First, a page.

planting a million trees

The community of trees growing in a city is called its urban forest and New York Ciry’s urban forest is our most valuable environmental asset – covering 24 percent of the five boroughs with more than five million trees representing 168 different species. Yet, while we have some of the greatest parks and most beautiful tree-lined streets in the world, many of New York City’s neighborhoods are without sufficient tree canopy. To help improve the overall well-being of all New Yorkers, the city’s urban forest must be expanded in all five boroughs, particularly in those communities with great need for green space. 

Prior to MillionTreesNYC, the New York City Department of Parks & Recreation, New York Restoration Project (NYRP) and other local organizations with greening agendas were collectively able to plant approximately 15,000 trees annually. Today, under the MillionTreesNYC initiative, the Parks Department, NYRP and partner organizations are planting in excess of 100,000 trees each year – focusing on neighborhoods with the greatest need for green, including Trees for Public Health (TPH) neighborhoods with fewer than average street trees and higher than average rates of asthma among young people.

Where MillionTreesNYC is Planting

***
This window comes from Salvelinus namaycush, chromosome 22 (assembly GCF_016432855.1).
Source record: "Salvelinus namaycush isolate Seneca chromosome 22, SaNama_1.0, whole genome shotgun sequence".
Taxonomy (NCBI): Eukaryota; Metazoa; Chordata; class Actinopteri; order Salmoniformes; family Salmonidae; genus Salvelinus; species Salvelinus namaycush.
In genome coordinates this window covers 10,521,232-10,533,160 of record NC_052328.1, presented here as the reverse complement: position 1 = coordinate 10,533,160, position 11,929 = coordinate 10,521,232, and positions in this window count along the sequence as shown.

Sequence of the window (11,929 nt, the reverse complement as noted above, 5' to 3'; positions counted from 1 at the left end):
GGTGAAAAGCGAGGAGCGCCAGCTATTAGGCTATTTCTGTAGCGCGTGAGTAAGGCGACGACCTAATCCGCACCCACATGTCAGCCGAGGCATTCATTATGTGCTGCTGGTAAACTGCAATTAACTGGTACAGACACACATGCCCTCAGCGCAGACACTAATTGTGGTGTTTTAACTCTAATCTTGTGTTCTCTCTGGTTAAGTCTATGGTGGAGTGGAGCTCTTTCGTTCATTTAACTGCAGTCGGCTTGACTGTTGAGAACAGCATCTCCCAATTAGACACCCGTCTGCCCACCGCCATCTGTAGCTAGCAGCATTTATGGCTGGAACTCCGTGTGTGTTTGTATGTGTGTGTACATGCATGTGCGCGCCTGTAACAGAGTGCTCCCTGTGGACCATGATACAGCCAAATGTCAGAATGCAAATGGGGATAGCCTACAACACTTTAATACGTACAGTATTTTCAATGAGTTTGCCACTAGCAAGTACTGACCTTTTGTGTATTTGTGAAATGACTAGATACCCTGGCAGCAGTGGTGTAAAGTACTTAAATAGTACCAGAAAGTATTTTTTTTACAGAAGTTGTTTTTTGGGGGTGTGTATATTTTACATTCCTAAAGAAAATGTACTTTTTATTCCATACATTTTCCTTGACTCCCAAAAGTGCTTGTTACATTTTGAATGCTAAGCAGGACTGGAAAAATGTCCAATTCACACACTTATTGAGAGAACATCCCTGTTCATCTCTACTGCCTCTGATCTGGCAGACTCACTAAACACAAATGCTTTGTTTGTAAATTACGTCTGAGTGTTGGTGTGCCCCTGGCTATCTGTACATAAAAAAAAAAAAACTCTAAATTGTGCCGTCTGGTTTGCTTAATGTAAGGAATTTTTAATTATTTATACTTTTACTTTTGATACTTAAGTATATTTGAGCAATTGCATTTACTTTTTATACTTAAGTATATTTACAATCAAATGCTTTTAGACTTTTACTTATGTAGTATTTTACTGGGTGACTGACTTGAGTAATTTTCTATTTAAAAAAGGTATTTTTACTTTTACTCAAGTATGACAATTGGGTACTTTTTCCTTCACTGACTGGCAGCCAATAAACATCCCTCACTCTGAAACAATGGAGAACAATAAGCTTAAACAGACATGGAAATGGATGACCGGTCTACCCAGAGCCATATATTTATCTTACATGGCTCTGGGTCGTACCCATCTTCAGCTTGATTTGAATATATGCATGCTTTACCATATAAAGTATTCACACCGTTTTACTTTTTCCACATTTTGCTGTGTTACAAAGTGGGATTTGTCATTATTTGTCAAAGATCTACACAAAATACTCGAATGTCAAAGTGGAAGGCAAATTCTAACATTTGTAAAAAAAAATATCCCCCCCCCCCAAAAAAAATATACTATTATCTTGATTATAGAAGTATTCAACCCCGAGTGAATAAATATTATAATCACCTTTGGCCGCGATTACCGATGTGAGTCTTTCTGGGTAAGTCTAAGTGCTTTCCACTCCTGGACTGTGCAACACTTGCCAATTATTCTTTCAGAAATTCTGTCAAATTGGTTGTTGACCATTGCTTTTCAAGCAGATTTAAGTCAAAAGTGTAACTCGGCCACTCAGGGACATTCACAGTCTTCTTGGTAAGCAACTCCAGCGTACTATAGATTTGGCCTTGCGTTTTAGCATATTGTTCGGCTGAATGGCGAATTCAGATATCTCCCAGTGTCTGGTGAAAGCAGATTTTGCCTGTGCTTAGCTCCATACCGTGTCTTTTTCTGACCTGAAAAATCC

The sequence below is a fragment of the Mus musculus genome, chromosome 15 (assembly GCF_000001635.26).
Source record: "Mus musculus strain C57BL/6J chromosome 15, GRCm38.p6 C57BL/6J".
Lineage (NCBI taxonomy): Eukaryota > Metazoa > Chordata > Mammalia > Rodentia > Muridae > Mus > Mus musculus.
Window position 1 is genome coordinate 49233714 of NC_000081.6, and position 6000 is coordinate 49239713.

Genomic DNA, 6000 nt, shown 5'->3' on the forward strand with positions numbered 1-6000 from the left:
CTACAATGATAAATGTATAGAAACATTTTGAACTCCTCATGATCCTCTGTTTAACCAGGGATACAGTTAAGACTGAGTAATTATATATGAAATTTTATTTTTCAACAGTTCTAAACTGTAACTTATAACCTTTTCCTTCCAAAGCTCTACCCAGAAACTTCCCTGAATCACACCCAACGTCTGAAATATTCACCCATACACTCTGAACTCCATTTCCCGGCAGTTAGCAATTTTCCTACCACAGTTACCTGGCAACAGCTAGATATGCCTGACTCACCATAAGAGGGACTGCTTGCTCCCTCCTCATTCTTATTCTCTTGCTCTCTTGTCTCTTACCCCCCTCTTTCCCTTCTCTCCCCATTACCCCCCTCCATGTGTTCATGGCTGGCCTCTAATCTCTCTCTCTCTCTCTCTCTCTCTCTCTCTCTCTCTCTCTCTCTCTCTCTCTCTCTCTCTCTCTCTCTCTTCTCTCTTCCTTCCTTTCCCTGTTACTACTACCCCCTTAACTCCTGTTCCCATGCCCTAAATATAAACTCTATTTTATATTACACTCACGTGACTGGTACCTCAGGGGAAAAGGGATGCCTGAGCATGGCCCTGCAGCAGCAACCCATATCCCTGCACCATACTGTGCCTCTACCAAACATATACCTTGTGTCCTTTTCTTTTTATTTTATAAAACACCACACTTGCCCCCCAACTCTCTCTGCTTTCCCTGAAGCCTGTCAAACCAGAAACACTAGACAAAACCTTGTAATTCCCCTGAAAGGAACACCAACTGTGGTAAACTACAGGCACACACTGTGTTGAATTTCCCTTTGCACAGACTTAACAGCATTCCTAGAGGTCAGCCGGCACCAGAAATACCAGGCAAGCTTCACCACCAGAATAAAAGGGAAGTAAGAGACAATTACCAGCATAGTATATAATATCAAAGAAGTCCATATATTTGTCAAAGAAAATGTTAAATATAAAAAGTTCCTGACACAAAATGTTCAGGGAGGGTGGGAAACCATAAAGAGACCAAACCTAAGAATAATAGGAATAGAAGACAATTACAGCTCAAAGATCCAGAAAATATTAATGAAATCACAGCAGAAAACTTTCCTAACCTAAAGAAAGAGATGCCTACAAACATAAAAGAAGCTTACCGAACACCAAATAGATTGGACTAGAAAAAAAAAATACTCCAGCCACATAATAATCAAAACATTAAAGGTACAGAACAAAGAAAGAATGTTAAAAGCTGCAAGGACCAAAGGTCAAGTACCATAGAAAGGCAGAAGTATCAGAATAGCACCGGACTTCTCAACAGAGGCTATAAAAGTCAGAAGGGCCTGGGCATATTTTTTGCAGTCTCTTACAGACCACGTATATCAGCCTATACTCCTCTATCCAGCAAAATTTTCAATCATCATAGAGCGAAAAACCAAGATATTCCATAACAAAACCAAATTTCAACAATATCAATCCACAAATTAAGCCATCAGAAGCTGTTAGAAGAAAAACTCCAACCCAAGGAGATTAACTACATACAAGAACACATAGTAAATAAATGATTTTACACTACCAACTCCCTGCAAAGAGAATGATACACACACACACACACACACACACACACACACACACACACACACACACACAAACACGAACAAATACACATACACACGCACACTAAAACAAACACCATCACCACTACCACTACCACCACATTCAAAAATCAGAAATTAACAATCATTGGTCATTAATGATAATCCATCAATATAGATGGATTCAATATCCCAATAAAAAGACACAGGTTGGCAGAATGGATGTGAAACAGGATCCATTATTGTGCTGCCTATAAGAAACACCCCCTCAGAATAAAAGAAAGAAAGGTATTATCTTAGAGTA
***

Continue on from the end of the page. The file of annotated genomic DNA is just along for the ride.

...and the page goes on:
When planting one million new trees in a city as large as New York City, you have to start somewhere. Many trees create the greatest benefit and NYRP is working with the New York City Department of Parks & Recreation, community partners and private landowners – taking a block-by-block approach – to identify potential tree-planting opportunities on both public and private properties throughout the city. Single-family homes; schoolyards and playgrounds; public housing developments; cultural institutions; community and senior centers; co-ops, condominiums and rental buildings; college and corporate campuses; business districts and cemeteries – all represent sites where New York City’s urban forest can expand and thrive.

In addition, the New York City Department of Parks & Recreation has targeted six Trees for Public Health neighborhoods (TPH) where the need for trees is greatest: Hunts Point and Morrisania in the Bronx, East New York in Brooklyn, East Harlem in Manhattan, the Rockaways in Queens and Stapleton in Staten Island. These neighborhoods have fewer than average street trees and higher than average rates of asthma among young people, and it is believed that additional trees in these areas will reduce the pollutants that trigger respiratory disorders – and contribute to healthier living standards.

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